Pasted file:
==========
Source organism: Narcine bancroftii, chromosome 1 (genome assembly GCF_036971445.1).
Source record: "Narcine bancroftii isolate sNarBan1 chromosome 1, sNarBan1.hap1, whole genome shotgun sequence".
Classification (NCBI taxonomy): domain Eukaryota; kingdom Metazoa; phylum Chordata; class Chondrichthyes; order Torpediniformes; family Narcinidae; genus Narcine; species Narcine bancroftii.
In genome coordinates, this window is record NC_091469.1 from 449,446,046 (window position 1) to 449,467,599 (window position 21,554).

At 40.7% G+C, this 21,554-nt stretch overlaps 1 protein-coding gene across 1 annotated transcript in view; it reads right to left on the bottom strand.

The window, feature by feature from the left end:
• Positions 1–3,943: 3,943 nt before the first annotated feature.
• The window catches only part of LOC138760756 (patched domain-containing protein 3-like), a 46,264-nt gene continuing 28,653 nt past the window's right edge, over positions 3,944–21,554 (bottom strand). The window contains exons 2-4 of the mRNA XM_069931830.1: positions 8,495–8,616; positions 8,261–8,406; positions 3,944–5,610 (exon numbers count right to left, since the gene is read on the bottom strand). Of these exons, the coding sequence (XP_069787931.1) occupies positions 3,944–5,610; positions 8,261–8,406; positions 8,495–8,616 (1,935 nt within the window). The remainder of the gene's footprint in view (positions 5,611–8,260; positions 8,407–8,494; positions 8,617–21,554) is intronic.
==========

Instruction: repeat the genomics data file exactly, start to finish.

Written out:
Source organism: Narcine bancroftii, chromosome 1 (genome assembly GCF_036971445.1).
Source record: "Narcine bancroftii isolate sNarBan1 chromosome 1, sNarBan1.hap1, whole genome shotgun sequence".
Classification (NCBI taxonomy): domain Eukaryota; kingdom Metazoa; phylum Chordata; class Chondrichthyes; order Torpediniformes; family Narcinidae; genus Narcine; species Narcine bancroftii.
In genome coordinates, this window is record NC_091469.1 from 449,446,046 (window position 1) to 449,467,599 (window position 21,554).

At 40.7% G+C, this 21,554-nt stretch overlaps 1 protein-coding gene across 1 annotated transcript in view; it reads right to left on the bottom strand.

The window, feature by feature from the left end:
• Positions 1–3,943: 3,943 nt before the first annotated feature.
• The window catches only part of LOC138760756 (patched domain-containing protein 3-like), a 46,264-nt gene continuing 28,653 nt past the window's right edge, over positions 3,944–21,554 (bottom strand). The window contains exons 2-4 of the mRNA XM_069931830.1: positions 8,495–8,616; positions 8,261–8,406; positions 3,944–5,610 (exon numbers count right to left, since the gene is read on the bottom strand). Of these exons, the coding sequence (XP_069787931.1) occupies positions 3,944–5,610; positions 8,261–8,406; positions 8,495–8,616 (1,935 nt within the window). The remainder of the gene's footprint in view (positions 5,611–8,260; positions 8,407–8,494; positions 8,617–21,554) is intronic.